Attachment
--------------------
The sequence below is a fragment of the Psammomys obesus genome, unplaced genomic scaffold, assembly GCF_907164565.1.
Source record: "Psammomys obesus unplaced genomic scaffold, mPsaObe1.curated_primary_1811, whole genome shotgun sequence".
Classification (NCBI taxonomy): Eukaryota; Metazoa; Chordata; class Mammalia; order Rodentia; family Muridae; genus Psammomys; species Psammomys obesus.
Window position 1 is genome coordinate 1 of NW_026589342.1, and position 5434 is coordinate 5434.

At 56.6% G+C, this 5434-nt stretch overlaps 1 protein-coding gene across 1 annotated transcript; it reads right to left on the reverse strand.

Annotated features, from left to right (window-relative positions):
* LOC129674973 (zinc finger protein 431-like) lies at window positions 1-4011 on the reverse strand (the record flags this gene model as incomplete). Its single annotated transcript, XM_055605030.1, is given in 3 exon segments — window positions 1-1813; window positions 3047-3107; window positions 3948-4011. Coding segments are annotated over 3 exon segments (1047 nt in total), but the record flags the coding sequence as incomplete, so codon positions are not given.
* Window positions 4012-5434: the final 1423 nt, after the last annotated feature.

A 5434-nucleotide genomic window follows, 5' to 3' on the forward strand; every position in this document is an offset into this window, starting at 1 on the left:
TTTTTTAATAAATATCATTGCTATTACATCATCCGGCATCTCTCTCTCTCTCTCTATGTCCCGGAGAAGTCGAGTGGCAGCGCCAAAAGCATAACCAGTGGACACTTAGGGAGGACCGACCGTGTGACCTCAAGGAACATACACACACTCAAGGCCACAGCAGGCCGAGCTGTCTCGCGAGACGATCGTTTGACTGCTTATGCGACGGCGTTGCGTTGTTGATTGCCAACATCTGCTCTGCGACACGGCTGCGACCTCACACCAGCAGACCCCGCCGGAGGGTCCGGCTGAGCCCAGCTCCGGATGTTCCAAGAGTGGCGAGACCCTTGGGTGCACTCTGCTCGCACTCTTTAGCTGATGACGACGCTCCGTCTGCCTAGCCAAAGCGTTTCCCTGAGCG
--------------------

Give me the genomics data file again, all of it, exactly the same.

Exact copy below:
The sequence below is a fragment of the Psammomys obesus genome, unplaced genomic scaffold, assembly GCF_907164565.1.
Source record: "Psammomys obesus unplaced genomic scaffold, mPsaObe1.curated_primary_1811, whole genome shotgun sequence".
Classification (NCBI taxonomy): Eukaryota; Metazoa; Chordata; class Mammalia; order Rodentia; family Muridae; genus Psammomys; species Psammomys obesus.
Window position 1 is genome coordinate 1 of NW_026589342.1, and position 5434 is coordinate 5434.

At 56.6% G+C, this 5434-nt stretch overlaps 1 protein-coding gene across 1 annotated transcript; it reads right to left on the reverse strand.

Annotated features, from left to right (window-relative positions):
* LOC129674973 (zinc finger protein 431-like) lies at window positions 1-4011 on the reverse strand (the record flags this gene model as incomplete). Its single annotated transcript, XM_055605030.1, is given in 3 exon segments — window positions 1-1813; window positions 3047-3107; window positions 3948-4011. Coding segments are annotated over 3 exon segments (1047 nt in total), but the record flags the coding sequence as incomplete, so codon positions are not given.
* Window positions 4012-5434: the final 1423 nt, after the last annotated feature.

A 5434-nucleotide genomic window follows, 5' to 3' on the forward strand; every position in this document is an offset into this window, starting at 1 on the left:
TTTTTTAATAAATATCATTGCTATTACATCATCCGGCATCTCTCTCTCTCTCTCTATGTCCCGGAGAAGTCGAGTGGCAGCGCCAAAAGCATAACCAGTGGACACTTAGGGAGGACCGACCGTGTGACCTCAAGGAACATACACACACTCAAGGCCACAGCAGGCCGAGCTGTCTCGCGAGACGATCGTTTGACTGCTTATGCGACGGCGTTGCGTTGTTGATTGCCAACATCTGCTCTGCGACACGGCTGCGACCTCACACCAGCAGACCCCGCCGGAGGGTCCGGCTGAGCCCAGCTCCGGATGTTCCAAGAGTGGCGAGACCCTTGGGTGCACTCTGCTCGCACTCTTTAGCTGATGACGACGCTCCGTCTGCCTAGCCAAAGCGTTTCCCTGAGCG